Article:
Serial.print("Alarm state is: ");
    Serial.println(alarmState);
    HologramCloud.sendMessage("System is currently armed", "ALARM");
  }

  if (message == "DISARM") {
    alarmState = UNARMED;
    Serial.print("Alarm state is: ");
    Serial.println(alarmState);
    HologramCloud.sendMessage("System is currently unarmed", "ALARM");
  }
  if (message == "STATUS") {
    Serial.println("Sending status...");
    if (alarmState == ARMED) {
      HologramCloud.sendMessage("System is currently armed", "ALARM");
    }
    else {
      HologramCloud.sendMessage("System is currently unarmed", "ALARM");
    }
  }

  Serial.println("Leaving SMS handler...");

}

void setup() {
  // put your setup code here, to run once:

  // initialize digital pin LED_BUILTIN as an output.
  pinMode(D30, OUTPUT);
  pinMode(D19, INPUT_PULLUP);
  pinMode(D09, INPUT_PULLDOWN);

  Serial.begin();
  HologramCloud.attachHandlerSMS(cloud_sms);
}

void loop() {
  //blink LED if alarm is unarmed.  arm alarm by pressing the button
  if (alarmState == UNARMED) {

    //blink the LED
    digitalWrite(D30, HIGH);   // turn the LED on (HIGH is the voltage level)
    delay(100);                       // wait for a second
    digitalWrite(D30, LOW);    // turn the LED off by making the voltage LOW
    delay(100);                       // wait for a second

    buttonReading = digitalRead(D19);

    if (buttonReading != lastButtonState) {
      lastDebounceTime = millis();
      lastButtonState = buttonReading;
    }

    //the button toggles security system ARMED (1) or UNARMED (0)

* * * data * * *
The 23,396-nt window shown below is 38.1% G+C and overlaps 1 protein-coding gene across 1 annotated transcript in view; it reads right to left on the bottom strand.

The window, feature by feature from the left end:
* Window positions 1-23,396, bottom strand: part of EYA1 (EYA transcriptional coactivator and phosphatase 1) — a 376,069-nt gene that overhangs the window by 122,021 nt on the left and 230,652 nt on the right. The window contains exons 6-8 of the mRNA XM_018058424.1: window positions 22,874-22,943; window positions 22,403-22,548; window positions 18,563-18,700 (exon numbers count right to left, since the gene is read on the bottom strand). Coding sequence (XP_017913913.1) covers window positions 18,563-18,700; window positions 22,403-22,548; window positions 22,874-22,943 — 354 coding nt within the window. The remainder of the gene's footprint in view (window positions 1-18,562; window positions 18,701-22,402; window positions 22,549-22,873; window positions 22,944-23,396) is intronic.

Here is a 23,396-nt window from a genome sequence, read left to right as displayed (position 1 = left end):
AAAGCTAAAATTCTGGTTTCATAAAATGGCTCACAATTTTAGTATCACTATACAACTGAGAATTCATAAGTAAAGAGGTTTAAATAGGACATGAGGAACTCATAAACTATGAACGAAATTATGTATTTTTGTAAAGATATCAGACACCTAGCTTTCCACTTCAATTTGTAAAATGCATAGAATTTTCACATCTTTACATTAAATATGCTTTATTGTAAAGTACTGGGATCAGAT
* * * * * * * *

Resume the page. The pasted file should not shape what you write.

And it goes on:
if ((millis() - lastDebounceTime) > debounceDelay) {
      if (buttonState != lastButtonState) {
        buttonState = lastButtonState;
        if (buttonState == LOW) {
          alarmState = ARMED;
          Serial.println("Button was pressed.  System will be armed in 5 seconds.");
          delay(5000);
        }
      }
    }
  }

  if (alarmState == ARMED) {
    digitalWrite(D30, HIGH);
    int pirReading = digitalRead(D09);
    if (pirReading == HIGH) {
      int whileCounter = 5;
      alarmState = UNARMED;
      buttonReading = digitalRead(D19);

      Serial.println("Intruder detected! System unarmed.");
      bool messageSuccess = HologramCloud.sendMessage("Intruder Detected!", "ALARM");

      while (!messageSuccess && whileCounter--) {
        Serial.println("Retrying message send...");
        messageSuccess = HologramCloud.sendMessage();
      }

      if(messageSuccess)
        Serial.println("Message transmitted successfully.");
      else
        Serial.println("Message transmission failed.");

      lastButtonState = 0;
      buttonReading = 0; //reset button inputs

    }
  }
}

Similar to before, check your cloud dashboard for data logs from your Dash. Also progress through arming and disarming the system via SMS commands.

SMS conversation

Congratulations! You’ve finished your Onboarding Kit tutorial. You built a hardware system from the ground up and explored functionality all the way from blinking an LED to controlling a microcontroller via SMS. That’s seriously a cool accomplishment. For more Dash and Hologram Cloud functionality, check out our docs here. If you have any questions or comments, contact us!